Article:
Home Wallowa Life Canyon Notes Autumnís elusive quarry
Autumnís elusive quarry
The various signs of autumn abound — from the turning of fall leaves to shop floors soaked in deer blood.
Everyone likes a good story and when it’s hunting season, the listener should be careful not to interject more than a nod of the head or an occasional “Oh?” For when a hunting story is told, it’s more for the sake of the storyteller than the listener.
Civil dusk is a time known to pilots who fly for the federal government and hunters — it’s the time of day that one must legally be on the ground or have the rifle sheathed. It’s when the quarry is handled, the whiskey poured and the stories unwound.
The Wallowa Valley is thick with deer and the towns that dot Highway 82 are so clogged with them they are more pest than prey. Depredation hunting is, in part, to eliminate some of the population, which has become overused to humans and their tasty hay and alfalfa fields. More importantly to me, it is a year’s worth of barbecued back strap and steaks, roasts, stews, stir fry and jerky.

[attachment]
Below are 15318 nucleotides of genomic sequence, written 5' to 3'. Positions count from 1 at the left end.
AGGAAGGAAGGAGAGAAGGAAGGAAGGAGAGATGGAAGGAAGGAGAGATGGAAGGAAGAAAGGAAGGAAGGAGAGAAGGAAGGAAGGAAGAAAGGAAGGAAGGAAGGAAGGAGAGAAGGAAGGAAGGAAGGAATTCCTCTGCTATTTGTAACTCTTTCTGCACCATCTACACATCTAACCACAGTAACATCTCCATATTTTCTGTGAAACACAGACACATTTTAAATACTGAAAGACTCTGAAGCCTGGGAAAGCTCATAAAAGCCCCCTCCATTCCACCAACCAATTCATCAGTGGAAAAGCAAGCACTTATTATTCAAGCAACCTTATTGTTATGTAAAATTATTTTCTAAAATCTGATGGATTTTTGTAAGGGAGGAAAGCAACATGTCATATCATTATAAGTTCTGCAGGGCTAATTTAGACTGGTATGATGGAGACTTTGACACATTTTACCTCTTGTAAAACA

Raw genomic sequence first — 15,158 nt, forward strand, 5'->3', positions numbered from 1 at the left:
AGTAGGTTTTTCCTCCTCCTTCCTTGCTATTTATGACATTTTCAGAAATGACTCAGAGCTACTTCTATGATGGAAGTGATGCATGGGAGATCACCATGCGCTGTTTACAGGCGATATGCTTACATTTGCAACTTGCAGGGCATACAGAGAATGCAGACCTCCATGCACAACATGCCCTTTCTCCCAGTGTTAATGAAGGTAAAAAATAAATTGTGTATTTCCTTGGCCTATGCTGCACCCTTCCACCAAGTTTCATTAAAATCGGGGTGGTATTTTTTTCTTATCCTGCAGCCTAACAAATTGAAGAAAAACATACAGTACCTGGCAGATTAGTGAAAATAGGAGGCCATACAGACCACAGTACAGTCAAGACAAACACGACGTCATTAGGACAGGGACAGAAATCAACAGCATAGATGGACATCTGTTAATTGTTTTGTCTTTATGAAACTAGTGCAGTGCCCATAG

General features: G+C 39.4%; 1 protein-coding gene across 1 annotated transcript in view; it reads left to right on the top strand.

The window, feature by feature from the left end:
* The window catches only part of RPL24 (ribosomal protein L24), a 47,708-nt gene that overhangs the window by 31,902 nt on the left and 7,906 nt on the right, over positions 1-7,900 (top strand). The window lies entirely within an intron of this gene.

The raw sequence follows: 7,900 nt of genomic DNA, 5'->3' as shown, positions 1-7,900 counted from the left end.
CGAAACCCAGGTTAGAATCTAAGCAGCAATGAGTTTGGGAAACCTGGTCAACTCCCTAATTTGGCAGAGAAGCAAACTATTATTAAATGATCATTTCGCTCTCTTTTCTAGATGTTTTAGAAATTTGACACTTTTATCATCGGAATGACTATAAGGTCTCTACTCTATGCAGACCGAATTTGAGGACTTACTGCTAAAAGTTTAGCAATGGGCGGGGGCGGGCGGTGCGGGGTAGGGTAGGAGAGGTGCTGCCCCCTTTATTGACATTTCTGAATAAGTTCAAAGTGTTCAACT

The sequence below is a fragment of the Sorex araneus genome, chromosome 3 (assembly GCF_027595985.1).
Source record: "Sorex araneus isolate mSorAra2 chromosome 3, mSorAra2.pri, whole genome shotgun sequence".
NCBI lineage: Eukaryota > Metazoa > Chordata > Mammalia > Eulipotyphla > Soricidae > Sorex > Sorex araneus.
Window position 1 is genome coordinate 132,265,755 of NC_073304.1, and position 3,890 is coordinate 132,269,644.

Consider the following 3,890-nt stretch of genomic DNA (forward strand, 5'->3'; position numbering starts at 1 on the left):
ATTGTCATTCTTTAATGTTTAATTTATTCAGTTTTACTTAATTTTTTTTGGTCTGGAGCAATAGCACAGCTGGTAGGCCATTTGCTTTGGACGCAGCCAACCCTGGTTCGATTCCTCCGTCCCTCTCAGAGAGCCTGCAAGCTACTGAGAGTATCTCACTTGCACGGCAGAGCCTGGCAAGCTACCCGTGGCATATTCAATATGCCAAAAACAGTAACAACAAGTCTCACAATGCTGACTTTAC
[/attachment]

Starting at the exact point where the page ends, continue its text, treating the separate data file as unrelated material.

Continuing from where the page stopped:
One night after I’d nestled into a pile of comforters, my scout returned with a tale of the successful hunt. After hitting his mark he said, “Then I reloaded the muzzleloader in case I had to kill her again.”
He went on to describe jamming the wooden shaft into his hand that is used to tamps down the ball into barrel.
He continued the tale of retrieving the doe, which luckily did not have to be killed again, interspersing each sentence with, “And I was bleeding!”
He ended up gutting, dragging the deer out of a creek, loading it into the truck, hanging and skinning it all by himself with a bleeding paw. I handed him a glass as he showed me his wound.
My fall quarry was elusive as well, but didn’t involve bleeding by hunter or hunted. Last spring there came a killing frost and most of the county’s apples fell victim. Finding enough for a 5-gallon carboy of cider was proving difficult.
My scout traveled far to gather apples from one tree and an afternoon collecting along the western edge of the county proved, well, not very fruitful.
Yet for once my bad sense of direction paid off. By taking the longest way possible to cover a story in the northern part of the county I discovered a roadside tree full of apples. The detour had turned into a boon. Saturday morning we retuned to the spot and filled boxes with tiny apples.
Sunday the deer quarters were whittled down to steaks and roasts, the spare parts saved for hamburger, and the sparer parts roasted for the dogs. Let the snows fly, the freezer is full and the cider is bubbling.